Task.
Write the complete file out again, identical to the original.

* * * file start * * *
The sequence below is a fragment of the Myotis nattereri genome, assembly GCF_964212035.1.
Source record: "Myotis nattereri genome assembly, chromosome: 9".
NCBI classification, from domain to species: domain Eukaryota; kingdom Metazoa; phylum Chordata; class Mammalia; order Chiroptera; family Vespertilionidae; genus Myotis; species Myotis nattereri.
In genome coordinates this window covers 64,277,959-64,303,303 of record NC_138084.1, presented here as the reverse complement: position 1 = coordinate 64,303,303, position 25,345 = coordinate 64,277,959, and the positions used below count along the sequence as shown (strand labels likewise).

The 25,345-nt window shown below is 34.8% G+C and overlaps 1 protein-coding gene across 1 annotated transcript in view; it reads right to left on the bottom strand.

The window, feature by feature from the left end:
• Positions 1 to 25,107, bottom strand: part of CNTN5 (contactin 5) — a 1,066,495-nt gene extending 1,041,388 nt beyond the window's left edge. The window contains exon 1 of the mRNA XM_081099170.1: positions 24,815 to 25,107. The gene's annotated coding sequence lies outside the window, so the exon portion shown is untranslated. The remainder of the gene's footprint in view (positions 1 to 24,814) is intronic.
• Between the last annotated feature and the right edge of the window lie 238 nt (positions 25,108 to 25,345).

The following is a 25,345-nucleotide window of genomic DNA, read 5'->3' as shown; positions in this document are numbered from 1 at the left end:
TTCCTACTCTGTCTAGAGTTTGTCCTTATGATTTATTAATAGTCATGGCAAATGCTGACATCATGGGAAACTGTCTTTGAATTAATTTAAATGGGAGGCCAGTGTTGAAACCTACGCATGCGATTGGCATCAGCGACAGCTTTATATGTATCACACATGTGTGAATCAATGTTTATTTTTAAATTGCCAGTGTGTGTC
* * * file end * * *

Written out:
The sequence below is a fragment of the Myotis nattereri genome, assembly GCF_964212035.1.
Source record: "Myotis nattereri genome assembly, chromosome: 9".
NCBI classification, from domain to species: domain Eukaryota; kingdom Metazoa; phylum Chordata; class Mammalia; order Chiroptera; family Vespertilionidae; genus Myotis; species Myotis nattereri.
In genome coordinates this window covers 64,277,959-64,303,303 of record NC_138084.1, presented here as the reverse complement: position 1 = coordinate 64,303,303, position 25,345 = coordinate 64,277,959, and the positions used below count along the sequence as shown (strand labels likewise).

The 25,345-nt window shown below is 34.8% G+C and overlaps 1 protein-coding gene across 1 annotated transcript in view; it reads right to left on the bottom strand.

The window, feature by feature from the left end:
• Positions 1 to 25,107, bottom strand: part of CNTN5 (contactin 5) — a 1,066,495-nt gene extending 1,041,388 nt beyond the window's left edge. The window contains exon 1 of the mRNA XM_081099170.1: positions 24,815 to 25,107. The gene's annotated coding sequence lies outside the window, so the exon portion shown is untranslated. The remainder of the gene's footprint in view (positions 1 to 24,814) is intronic.
• Between the last annotated feature and the right edge of the window lie 238 nt (positions 25,108 to 25,345).

The following is a 25,345-nucleotide window of genomic DNA, read 5'->3' as shown; positions in this document are numbered from 1 at the left end:
TTCCTACTCTGTCTAGAGTTTGTCCTTATGATTTATTAATAGTCATGGCAAATGCTGACATCATGGGAAACTGTCTTTGAATTAATTTAAATGGGAGGCCAGTGTTGAAACCTACGCATGCGATTGGCATCAGCGACAGCTTTATATGTATCACACATGTGTGAATCAATGTTTATTTTTAAATTGCCAGTGTGTGTC